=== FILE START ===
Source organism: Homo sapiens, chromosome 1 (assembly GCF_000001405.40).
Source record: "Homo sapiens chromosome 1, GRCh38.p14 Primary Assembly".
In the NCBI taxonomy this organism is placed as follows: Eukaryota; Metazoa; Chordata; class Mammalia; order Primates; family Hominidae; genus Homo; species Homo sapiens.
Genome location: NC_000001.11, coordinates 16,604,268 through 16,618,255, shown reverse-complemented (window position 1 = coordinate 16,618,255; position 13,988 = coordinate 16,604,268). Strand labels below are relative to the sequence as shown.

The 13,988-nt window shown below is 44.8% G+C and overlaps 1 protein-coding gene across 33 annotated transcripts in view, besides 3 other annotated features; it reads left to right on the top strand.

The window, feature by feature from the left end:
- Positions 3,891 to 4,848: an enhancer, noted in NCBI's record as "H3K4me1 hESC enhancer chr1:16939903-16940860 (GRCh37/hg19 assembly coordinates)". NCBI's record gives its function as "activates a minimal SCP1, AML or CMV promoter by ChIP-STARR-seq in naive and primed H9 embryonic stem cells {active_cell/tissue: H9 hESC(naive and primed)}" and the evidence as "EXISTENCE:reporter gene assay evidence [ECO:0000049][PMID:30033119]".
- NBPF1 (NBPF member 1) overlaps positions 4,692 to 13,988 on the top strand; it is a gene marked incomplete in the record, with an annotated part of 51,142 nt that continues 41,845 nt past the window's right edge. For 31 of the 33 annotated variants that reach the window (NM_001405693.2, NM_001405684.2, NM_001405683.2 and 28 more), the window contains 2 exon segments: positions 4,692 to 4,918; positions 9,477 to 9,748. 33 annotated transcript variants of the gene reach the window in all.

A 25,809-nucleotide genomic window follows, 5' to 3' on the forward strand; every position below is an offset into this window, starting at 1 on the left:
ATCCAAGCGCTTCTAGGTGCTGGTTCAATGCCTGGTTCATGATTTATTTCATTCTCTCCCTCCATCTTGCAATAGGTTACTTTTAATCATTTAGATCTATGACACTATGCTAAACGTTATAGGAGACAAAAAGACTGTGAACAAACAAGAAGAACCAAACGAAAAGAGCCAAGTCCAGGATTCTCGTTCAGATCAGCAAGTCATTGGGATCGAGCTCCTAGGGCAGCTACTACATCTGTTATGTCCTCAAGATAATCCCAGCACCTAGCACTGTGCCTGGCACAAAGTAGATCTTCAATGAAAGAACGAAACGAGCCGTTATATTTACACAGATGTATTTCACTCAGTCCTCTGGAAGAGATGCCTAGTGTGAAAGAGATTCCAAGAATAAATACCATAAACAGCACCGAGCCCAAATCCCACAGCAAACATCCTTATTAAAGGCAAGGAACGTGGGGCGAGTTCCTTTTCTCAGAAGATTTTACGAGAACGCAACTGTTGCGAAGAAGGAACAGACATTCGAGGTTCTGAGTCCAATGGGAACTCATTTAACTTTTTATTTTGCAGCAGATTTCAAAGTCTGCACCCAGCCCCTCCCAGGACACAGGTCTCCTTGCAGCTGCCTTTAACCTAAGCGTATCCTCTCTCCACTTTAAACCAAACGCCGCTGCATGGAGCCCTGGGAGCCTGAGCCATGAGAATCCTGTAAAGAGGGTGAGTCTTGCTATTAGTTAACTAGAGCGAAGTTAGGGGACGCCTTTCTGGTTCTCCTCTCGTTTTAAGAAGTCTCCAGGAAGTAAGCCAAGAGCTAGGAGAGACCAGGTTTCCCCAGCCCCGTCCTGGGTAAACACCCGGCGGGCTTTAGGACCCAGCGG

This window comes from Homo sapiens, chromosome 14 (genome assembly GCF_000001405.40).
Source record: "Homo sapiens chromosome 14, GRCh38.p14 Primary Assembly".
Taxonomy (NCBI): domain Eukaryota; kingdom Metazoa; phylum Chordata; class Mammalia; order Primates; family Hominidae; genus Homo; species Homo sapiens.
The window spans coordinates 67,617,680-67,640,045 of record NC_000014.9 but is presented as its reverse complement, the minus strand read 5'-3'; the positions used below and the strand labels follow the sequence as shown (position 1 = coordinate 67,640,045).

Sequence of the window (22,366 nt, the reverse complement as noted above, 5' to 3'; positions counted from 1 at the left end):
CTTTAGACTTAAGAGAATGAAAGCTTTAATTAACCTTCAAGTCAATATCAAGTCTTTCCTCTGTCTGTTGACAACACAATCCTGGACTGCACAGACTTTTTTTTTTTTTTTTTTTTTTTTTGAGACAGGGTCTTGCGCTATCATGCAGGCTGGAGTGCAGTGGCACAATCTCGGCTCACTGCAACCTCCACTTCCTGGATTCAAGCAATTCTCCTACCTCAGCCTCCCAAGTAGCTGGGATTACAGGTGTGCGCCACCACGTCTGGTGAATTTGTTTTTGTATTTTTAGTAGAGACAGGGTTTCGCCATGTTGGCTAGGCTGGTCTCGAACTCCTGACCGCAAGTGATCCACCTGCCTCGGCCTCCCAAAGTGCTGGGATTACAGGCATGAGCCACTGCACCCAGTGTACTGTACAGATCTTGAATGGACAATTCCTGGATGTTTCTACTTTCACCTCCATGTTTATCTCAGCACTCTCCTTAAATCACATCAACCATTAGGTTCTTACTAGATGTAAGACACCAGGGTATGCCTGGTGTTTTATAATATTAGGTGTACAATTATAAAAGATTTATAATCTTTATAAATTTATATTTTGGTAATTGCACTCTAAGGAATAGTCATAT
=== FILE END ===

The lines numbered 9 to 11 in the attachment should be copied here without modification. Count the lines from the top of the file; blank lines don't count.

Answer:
A 25,809-nucleotide genomic window follows, 5' to 3' on the forward strand; every position below is an offset into this window, starting at 1 on the left:
ATCCAAGCGCTTCTAGGTGCTGGTTCAATGCCTGGTTCATGATTTATTTCATTCTCTCCCTCCATCTTGCAATAGGTTACTTTTAATCATTTAGATCTATGACACTATGCTAAACGTTATAGGAGACAAAAAGACTGTGAACAAACAAGAAGAACCAAACGAAAAGAGCCAAGTCCAGGATTCTCGTTCAGATCAGCAAGTCATTGGGATCGAGCTCCTAGGGCAGCTACTACATCTGTTATGTCCTCAAGATAATCCCAGCACCTAGCACTGTGCCTGGCACAAAGTAGATCTTCAATGAAAGAACGAAACGAGCCGTTATATTTACACAGATGTATTTCACTCAGTCCTCTGGAAGAGATGCCTAGTGTGAAAGAGATTCCAAGAATAAATACCATAAACAGCACCGAGCCCAAATCCCACAGCAAACATCCTTATTAAAGGCAAGGAACGTGGGGCGAGTTCCTTTTCTCAGAAGATTTTACGAGAACGCAACTGTTGCGAAGAAGGAACAGACATTCGAGGTTCTGAGTCCAATGGGAACTCATTTAACTTTTTATTTTGCAGCAGATTTCAAAGTCTGCACCCAGCCCCTCCCAGGACACAGGTCTCCTTGCAGCTGCCTTTAACCTAAGCGTATCCTCTCTCCACTTTAAACCAAACGCCGCTGCATGGAGCCCTGGGAGCCTGAGCCATGAGAATCCTGTAAAGAGGGTGAGTCTTGCTATTAGTTAACTAGAGCGAAGTTAGGGGACGCCTTTCTGGTTCTCCTCTCGTTTTAAGAAGTCTCCAGGAAGTAAGCCAAGAGCTAGGAGAGACCAGGTTTCCCCAGCCCCGTCCTGGGTAAACACCCGGCGGGCTTTAGGACCCAGCGG

This window comes from Homo sapiens, chromosome 14 (genome assembly GCF_000001405.40).